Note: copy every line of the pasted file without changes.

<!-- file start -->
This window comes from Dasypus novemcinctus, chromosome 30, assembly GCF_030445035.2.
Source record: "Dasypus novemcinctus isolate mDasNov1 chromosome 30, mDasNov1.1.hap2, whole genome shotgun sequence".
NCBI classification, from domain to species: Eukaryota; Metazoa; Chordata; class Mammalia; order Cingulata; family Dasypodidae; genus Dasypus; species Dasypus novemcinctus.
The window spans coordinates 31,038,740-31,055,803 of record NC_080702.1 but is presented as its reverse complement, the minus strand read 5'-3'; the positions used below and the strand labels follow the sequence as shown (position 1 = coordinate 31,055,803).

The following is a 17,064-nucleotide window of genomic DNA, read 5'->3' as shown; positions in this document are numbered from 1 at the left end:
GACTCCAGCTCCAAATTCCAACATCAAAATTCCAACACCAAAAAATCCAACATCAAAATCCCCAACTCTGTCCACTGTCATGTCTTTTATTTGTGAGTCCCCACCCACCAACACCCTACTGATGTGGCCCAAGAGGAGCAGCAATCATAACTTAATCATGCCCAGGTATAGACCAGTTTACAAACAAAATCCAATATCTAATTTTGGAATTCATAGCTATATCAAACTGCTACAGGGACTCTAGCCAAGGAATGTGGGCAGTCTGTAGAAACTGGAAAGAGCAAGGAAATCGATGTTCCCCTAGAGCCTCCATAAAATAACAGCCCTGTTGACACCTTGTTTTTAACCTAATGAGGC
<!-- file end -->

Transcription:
This window comes from Dasypus novemcinctus, chromosome 30, assembly GCF_030445035.2.
Source record: "Dasypus novemcinctus isolate mDasNov1 chromosome 30, mDasNov1.1.hap2, whole genome shotgun sequence".
NCBI classification, from domain to species: Eukaryota; Metazoa; Chordata; class Mammalia; order Cingulata; family Dasypodidae; genus Dasypus; species Dasypus novemcinctus.
The window spans coordinates 31,038,740-31,055,803 of record NC_080702.1 but is presented as its reverse complement, the minus strand read 5'-3'; the positions used below and the strand labels follow the sequence as shown (position 1 = coordinate 31,055,803).

The following is a 17,064-nucleotide window of genomic DNA, read 5'->3' as shown; positions in this document are numbered from 1 at the left end:
GACTCCAGCTCCAAATTCCAACATCAAAATTCCAACACCAAAAAATCCAACATCAAAATCCCCAACTCTGTCCACTGTCATGTCTTTTATTTGTGAGTCCCCACCCACCAACACCCTACTGATGTGGCCCAAGAGGAGCAGCAATCATAACTTAATCATGCCCAGGTATAGACCAGTTTACAAACAAAATCCAATATCTAATTTTGGAATTCATAGCTATATCAAACTGCTACAGGGACTCTAGCCAAGGAATGTGGGCAGTCTGTAGAAACTGGAAAGAGCAAGGAAATCGATGTTCCCCTAGAGCCTCCATAAAATAACAGCCCTGTTGACACCTTGTTTTTAACCTAATGAGGC